Basics of Maritime Law
The team at Hoffoss Devall knows how complicated maritime law can be. To clear a few things up, we have compiled some basics for you. For more information or for specific questions related to your case, give us a call at 337-433-2053.
What is maritime law?
Maritime law, also referred to as admiralty law, is a highly-specialized field of law that pertains to a variety of sea-related matters. It comprises standards, regulations, protocols, actions, and civil procedures unique to this area of the law.
Maritime laws regulate commerce, maritime workers, shipping, navigation, piracy, and recreational boating on domestic and international navigable waters. United States maritime law is broad in scope, covering businesses, individuals, and contracts related to maritime activities on both natural and man-made waters.
How is maritime law applicable to the average person?
Maritime law most often comes into play for maritime businesses, recreational boaters, passengers aboard vessels, and maritime workers:
Maritime businesses: Businesses involving maritime activities must abide by numerous state, federal, and maritime regulations, and are subject to sanctions when they violate the rules.
Recreational boaters: When people are injured in recreational boating or watercraft accidents, their cases (tort claims) are subject to certain maritime laws, US Coast Guard laws, and supplemental state laws.
Cruise ship passengers: When passengers aboard vessels such as cruise ships sustain an injury, their negligence claims are subject to maritime laws that impose stringent time limits and filing procedures on the victim.
Maritime employees: Our maritime injury attorneys at Hoffoss Devall primarily work with injured workers in maritime-related professions. Maritime laws provide protections for workers who sustain injuries while on the job, and we help these workers exercise their rights within these laws. These valuable protections are akin to workers’ compensation and liability claims for land-based workers. Our work involves helping injured seamen, longshoremen, and other maritime employees pursue recovery for their harms within the realm of maritime law.
What types of remedies do injured maritime workers have?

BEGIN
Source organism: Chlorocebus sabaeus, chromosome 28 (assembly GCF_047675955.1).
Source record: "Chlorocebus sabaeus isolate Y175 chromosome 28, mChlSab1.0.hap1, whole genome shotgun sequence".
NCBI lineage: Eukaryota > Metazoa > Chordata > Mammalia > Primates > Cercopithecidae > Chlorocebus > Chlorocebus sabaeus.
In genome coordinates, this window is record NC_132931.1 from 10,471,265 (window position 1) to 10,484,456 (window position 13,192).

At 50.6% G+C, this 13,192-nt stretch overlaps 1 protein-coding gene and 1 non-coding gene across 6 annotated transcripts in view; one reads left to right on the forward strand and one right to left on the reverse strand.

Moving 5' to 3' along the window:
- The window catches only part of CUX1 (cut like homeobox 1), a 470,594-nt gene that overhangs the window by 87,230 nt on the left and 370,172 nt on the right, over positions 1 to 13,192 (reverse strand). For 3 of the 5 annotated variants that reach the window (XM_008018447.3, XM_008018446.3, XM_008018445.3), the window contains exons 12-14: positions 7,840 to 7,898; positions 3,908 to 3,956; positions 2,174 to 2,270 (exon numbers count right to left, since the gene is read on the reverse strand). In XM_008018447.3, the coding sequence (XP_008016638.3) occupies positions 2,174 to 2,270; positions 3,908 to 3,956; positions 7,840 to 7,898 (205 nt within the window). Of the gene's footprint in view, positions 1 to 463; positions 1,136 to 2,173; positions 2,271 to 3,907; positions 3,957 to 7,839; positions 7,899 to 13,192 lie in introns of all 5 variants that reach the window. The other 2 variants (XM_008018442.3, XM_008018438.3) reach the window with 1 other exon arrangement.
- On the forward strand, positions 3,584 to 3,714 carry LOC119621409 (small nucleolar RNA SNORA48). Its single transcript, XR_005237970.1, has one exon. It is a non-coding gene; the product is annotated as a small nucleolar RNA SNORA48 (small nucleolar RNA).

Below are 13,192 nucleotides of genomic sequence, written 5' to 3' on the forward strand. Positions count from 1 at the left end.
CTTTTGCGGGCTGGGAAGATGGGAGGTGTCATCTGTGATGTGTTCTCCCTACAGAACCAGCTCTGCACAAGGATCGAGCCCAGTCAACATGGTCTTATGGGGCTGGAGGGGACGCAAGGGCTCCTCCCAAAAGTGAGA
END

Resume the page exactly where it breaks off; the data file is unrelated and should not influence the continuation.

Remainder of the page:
Maritime workers (and their families in fatal cases) have certain remedies they can use under maritime law when they are hurt on the job. Below are examples of recoveries they may have access to, depending on the nature of their job and of their injuries:
- Unseaworthiness claims: Under the doctrine of unseaworthiness, injured workers can hold the vessel owners liable for harm when the ship or its components, which must have been deemed unseaworthy (i.e., unfit for intended use), caused the injuries. Unseaworthiness can include things like broken or outdated parts, unsafe work spaces, and untrained crew members.
- Maintenance and cure: Maintenance and cure is essentially the equivalent of workers’ compensation benefits for maritime workers. This remedy provides that maritime employers must pay for a seaman’s medical care and basic living expenses when he is injured on the vessel, irrespective of fault.
- Jones Act claims: Also called the Merchant Marine Act, the Jones Act gives seamen the right to pursue a claim against their employer when their injuries were caused by employer negligence.
- LHWCA claims: The above remedies are only available for those considered “seamen” under the law. Maritime workers who are not seamen, e.g., dock and harbor workers, under the law can instead file a Longshore and Harbor Workers’ Compensation Act (LHWCA) claim for recovery.
- Death on the High Seas Act claims: When a seaman dies from a maritime injury, his family members can file a Death on the High Seas Act claim for compensation for their losses.
Does maritime law apply to my case?
Determining the jurisdiction of a case can be tricky. It is not always as straightforward as it seems. The parties involved do not get to decide whether the case falls under maritime law. The courts do. The courts start with a two-part test when deciding jurisdiction:
- Location test: The first factor they consider is whether the incident took place on the “navigable waters” of the U.S., defined as bodies of water that are capable of use for interstate or foreign commerce. Lakes, waterways, rivers, harbors, oceans, and canals qualify, whereas bodies of water only used for intrastate commerce do not.
- Connection test: The next factor they consider is whether the incident or issue has a nexus with traditional maritime activities. To fall under maritime law jurisdiction, the incident must have “a potentially disruptive impact on maritime commerce” and the “general character of the activity giving rise to the incident shows a substantial relationship to traditional maritime activity,” the Supreme Court provided in Jerome B. Grubart, Inc. v. Great Lakes Dredge & Dock Co.
Get a FREE consult with a maritime lawyer at Hoffoss Devall.
If you or a loved one was injured in maritime accident, you may be entitled to compensation. In some instances, you have more than one remedy. To determine eligibility or for questions about legal representation, call Hoffoss Devall and schedule a free consult with one of our maritime injury lawyers.
Our firm handles all types of maritime cases including, Jones Act, unseaworthiness, and LHWCA claims. We can explain your rights and responsibilities and help you pursue the restitution you deserve. Contact us today at 337-433-2053 to get started.